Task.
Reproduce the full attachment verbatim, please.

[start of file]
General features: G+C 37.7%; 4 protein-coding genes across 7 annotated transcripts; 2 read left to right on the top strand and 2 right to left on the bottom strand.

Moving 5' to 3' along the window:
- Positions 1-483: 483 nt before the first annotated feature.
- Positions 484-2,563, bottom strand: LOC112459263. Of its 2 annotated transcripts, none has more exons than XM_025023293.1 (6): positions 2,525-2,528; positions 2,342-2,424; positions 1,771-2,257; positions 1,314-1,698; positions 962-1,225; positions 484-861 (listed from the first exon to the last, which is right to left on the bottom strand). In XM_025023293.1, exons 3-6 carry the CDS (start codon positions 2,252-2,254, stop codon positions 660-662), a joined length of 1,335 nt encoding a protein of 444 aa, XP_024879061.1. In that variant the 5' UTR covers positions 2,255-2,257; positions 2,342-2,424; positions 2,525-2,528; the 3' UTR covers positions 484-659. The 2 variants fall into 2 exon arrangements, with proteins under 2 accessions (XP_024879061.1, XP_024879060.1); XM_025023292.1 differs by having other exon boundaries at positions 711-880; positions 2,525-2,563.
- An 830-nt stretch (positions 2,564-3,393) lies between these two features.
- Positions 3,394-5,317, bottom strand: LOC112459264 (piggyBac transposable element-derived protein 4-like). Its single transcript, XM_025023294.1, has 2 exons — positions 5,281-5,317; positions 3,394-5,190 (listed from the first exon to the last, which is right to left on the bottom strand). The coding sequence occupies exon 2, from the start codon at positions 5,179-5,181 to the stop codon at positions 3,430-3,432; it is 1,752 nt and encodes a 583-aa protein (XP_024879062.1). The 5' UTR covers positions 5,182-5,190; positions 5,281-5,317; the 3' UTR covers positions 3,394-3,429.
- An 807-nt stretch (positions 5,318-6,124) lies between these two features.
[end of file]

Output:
General features: G+C 37.7%; 4 protein-coding genes across 7 annotated transcripts; 2 read left to right on the top strand and 2 right to left on the bottom strand.

Moving 5' to 3' along the window:
- Positions 1-483: 483 nt before the first annotated feature.
- Positions 484-2,563, bottom strand: LOC112459263. Of its 2 annotated transcripts, none has more exons than XM_025023293.1 (6): positions 2,525-2,528; positions 2,342-2,424; positions 1,771-2,257; positions 1,314-1,698; positions 962-1,225; positions 484-861 (listed from the first exon to the last, which is right to left on the bottom strand). In XM_025023293.1, exons 3-6 carry the CDS (start codon positions 2,252-2,254, stop codon positions 660-662), a joined length of 1,335 nt encoding a protein of 444 aa, XP_024879061.1. In that variant the 5' UTR covers positions 2,255-2,257; positions 2,342-2,424; positions 2,525-2,528; the 3' UTR covers positions 484-659. The 2 variants fall into 2 exon arrangements, with proteins under 2 accessions (XP_024879061.1, XP_024879060.1); XM_025023292.1 differs by having other exon boundaries at positions 711-880; positions 2,525-2,563.
- An 830-nt stretch (positions 2,564-3,393) lies between these two features.
- Positions 3,394-5,317, bottom strand: LOC112459264 (piggyBac transposable element-derived protein 4-like). Its single transcript, XM_025023294.1, has 2 exons — positions 5,281-5,317; positions 3,394-5,190 (listed from the first exon to the last, which is right to left on the bottom strand). The coding sequence occupies exon 2, from the start codon at positions 5,179-5,181 to the stop codon at positions 3,430-3,432; it is 1,752 nt and encodes a 583-aa protein (XP_024879062.1). The 5' UTR covers positions 5,182-5,190; positions 5,281-5,317; the 3' UTR covers positions 3,394-3,429.
- An 807-nt stretch (positions 5,318-6,124) lies between these two features.